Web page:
Portrait painting requires stillness. What, for the subject, is it like to be still? As far as one can tell, the gentleman facing Richard Dadd in 1853 had nothing that he wished to project: his attire was dapper, his red locks kempt, but his eyes did no more than attend, uninflectedly staring back at those that analysed him. At the same time the painter, adjusting the tonal weights that composed the sitter’s head, arrived at a subtle asymmetry that fractured the psychological monotony, touching some faultline in his subject’s self-possession. He must surely be a fool – this guileless, posh young Londoner, this obverse of Ingres’s Monsieur Bertin – to allow himself to be so immobilised. See how, in his slouch, his figure balloons away from that absurd little apex of a head, his knees distending in proximity to the painter’s. Note how his conical form gets bracketed by giant sunflower leaves and the boughs of a rustic bench, both studio insertions more animated than he is, and how, in a mischievous coup de grâce, a hefty garden-roller with rococo brackets has been hauled onstage to steal the show. An analogue to the sitter’s inertia?
Portrait of a Young Man is extraordinary in its potent passivity; and its assemblage technique too is arresting. Walking around the Tate’s survey of the Pre-Raphaelites three years ago, I wondered whether the paradigm for painting established by Holman Hunt, their ideologue, was the specimen-case: a tray on which samples of physical appearance were assembled. Walking around the fascinating exhibition now at the Watts Gallery in Compton, Surrey (till 1 November), I realise that Dadd, unconnected to Hunt but ten years older, was taking the principle altogether further. A picture by Dadd is a package of information unified by exquisite surface control. (I namecheck Ingres in jest, yet the finesse of Dadd’s mark-making can be quite astonishing.) The information issues from heterogeneous sources: studies from life occasionally, but more often travel sketchbooks, prints, catalogues and pattern books, poetical and historical texts. They come together in quizzical combinations. The foot of a work on paper called Patriotism is occupied by Gillrayesque military caricatures: the upper half by a map; sandwiched between, a near-hundred lines of minute manuscript supply the sheet with ballast. Elsewhere, contemporary vagrants share a mountain range with a medieval knight battling an ancient Roman.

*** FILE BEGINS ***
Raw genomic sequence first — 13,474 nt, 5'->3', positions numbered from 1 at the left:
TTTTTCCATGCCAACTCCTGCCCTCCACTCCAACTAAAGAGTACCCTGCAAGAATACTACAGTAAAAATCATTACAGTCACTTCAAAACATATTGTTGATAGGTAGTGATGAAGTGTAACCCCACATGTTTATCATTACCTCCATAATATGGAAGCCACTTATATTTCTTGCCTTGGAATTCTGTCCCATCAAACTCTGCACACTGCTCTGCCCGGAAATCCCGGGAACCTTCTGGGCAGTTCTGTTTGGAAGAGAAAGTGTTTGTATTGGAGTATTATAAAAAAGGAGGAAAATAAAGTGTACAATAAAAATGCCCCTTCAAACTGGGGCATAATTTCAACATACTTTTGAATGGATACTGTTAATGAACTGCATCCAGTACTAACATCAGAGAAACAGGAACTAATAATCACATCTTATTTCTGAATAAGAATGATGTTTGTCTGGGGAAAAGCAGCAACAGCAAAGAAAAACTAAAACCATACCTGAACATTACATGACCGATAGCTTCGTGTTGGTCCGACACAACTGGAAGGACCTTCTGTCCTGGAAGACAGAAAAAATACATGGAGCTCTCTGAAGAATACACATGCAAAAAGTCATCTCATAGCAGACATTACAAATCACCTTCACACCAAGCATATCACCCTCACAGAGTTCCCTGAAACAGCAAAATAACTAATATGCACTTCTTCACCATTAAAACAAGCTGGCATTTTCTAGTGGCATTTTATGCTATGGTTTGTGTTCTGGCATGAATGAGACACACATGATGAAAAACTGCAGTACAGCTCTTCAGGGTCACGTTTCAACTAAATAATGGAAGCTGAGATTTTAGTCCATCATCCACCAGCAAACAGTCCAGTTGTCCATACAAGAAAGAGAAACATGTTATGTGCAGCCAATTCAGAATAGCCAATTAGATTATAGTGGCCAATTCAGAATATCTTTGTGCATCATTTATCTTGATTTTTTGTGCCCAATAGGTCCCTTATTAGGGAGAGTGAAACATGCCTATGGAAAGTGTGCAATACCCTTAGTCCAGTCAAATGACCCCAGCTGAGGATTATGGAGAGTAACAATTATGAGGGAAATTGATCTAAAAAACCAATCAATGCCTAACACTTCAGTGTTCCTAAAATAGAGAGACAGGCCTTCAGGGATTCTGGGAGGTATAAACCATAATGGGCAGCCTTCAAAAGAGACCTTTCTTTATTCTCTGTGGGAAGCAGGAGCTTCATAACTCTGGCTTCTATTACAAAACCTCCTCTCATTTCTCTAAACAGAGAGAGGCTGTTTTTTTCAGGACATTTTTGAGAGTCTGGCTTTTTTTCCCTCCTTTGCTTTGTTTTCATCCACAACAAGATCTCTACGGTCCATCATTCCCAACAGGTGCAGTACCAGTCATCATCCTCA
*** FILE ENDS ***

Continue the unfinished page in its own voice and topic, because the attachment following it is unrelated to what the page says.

What would it be like if all things always had the status of information? If particles of reported appearance reigned supreme? The postulate, dandled all sorts of ways in the mid-19th century (from literary realism to the scrap screen), was given a singular twist by Dadd. As Nicholas Tromans, the curator at Compton, put it in Richard Dadd: The Artist and the Asylum (2011), Dadd concluded that ‘there was no history to speak of’ and that ancient, medieval and modern rightfully shared the same flat plane. Time being abolished, each phenomenon was frozen in eternity and either giddily full of itself or giddily empty. That is the delirium of the red-haired gentleman, and the condition in which the innumerable cast of The Fairy-Feller’s Master-Stroke is suspended.